Leadership and Cooperation in Academia

Leadership and Cooperation in Academia

Reflecting on the Roles and Responsibilities of University Faculty and Management

Edited by Roger Sugden, Marcela Valania and James R. Wilson

Across the world academic institutions are being questioned by their stakeholders and pressured to change. Answering these questions requires that academics and professional managers in universities think about their work, its value and organisation. The book highlights the need for space and stimulus to reflect on the responsibilities, roles and expectations that they identify for themselves, and that others place upon them – then, they might be better able to understand and to act. Similarly, policymakers and higher education commentators need the space and stimulus to reflect on the role of universities. This book will provide this space and an invaluable contribution to the stimulus.

Chapter 7: Marketization and alienation in academic activity

Sonja Grönblom and Johan Willner

Subjects: business and management, management and universities, education, management and universities, politics and public policy, leadership

Extract

This chapter analyses the consequences for work motivation, employment and performance when a university is reorganized by the principles of the market, i.e. by marketization. In the context of public sector and nonprofit organizations, marketization means attempts to improve economic performance through the alleged superiority of private sector practices (Lynch, 2006). Marketization is for example believed to strengthen customer orientation and cost awareness (Jongbloed, 2003). Few organizations offer a more striking contrast between old and new principles than the university. There is a rich descriptive literature on university reforms, but few studies have seriously questioned their advantages by applying microeconomics. Our purpose is therefore to analyse how such dimensions of marketization as economic rewards and punishments, more powerful managers and eroded employment protection might affect the performance of a university in its core tasks, the work efforts of its employees and the size of its staff.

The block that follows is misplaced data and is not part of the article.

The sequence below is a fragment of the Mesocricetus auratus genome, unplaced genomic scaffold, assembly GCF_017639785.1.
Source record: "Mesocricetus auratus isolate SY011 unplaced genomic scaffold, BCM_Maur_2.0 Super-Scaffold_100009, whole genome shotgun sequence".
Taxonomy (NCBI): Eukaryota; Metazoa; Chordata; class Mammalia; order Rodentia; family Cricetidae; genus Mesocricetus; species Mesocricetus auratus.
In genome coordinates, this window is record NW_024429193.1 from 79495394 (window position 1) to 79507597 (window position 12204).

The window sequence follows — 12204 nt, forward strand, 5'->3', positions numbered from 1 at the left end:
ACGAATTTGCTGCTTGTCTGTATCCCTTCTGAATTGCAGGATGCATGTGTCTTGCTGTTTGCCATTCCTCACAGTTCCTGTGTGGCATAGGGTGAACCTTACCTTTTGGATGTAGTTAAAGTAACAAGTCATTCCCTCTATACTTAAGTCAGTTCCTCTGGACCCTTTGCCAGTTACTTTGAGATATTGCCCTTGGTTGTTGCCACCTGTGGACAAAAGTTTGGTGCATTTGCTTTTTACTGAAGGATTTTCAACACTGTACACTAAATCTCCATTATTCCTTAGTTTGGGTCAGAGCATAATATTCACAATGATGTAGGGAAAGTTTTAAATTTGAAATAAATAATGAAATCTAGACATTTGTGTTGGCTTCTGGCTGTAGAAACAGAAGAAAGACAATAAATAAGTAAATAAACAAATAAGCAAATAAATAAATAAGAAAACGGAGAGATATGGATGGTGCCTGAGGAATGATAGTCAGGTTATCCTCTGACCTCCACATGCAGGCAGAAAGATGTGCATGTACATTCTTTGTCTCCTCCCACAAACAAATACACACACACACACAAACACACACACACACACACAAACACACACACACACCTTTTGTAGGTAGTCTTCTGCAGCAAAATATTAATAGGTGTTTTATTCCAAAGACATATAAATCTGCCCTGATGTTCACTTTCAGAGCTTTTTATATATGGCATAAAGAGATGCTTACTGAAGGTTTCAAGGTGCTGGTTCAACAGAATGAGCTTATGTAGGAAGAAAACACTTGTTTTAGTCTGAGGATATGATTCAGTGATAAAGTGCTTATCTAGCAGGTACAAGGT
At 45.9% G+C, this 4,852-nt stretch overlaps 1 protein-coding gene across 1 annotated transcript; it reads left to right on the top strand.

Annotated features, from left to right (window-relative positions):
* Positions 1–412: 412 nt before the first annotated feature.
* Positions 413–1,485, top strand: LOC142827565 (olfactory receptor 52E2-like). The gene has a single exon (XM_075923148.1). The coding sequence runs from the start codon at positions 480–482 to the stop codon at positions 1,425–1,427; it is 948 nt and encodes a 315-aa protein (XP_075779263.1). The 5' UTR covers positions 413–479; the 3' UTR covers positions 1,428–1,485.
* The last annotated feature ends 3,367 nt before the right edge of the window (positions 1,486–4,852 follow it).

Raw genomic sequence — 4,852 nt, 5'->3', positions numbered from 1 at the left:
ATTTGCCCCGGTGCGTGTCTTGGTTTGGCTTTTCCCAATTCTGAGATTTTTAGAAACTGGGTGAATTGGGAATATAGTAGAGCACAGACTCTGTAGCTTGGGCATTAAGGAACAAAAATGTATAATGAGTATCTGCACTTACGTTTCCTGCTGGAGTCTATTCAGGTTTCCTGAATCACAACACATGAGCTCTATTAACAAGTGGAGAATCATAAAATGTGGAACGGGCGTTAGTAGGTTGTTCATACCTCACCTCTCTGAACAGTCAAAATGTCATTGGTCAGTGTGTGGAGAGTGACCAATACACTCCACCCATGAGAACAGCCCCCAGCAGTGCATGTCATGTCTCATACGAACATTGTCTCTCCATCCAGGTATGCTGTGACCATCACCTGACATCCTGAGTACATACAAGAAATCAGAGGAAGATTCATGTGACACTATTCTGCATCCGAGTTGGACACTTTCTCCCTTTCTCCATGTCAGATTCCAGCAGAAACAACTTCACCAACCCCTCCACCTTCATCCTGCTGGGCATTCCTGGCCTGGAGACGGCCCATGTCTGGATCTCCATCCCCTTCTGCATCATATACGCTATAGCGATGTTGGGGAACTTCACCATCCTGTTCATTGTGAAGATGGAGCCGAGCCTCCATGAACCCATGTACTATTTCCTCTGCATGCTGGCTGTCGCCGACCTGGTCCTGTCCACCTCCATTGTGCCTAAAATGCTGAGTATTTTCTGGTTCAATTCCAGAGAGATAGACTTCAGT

You are not authenticated to view the full text of this chapter or article.

Elgaronline requires a subscription or purchase to access the full text of books or journals. Please login through your library system or with your personal username and password on the homepage.

Non-subscribers can freely search the site, view abstracts/ extracts and download selected front matter and introductory chapters for personal use.

Your library may not have purchased all subject areas. If you are authenticated and think you should have access to this title, please contact your librarian.

Further information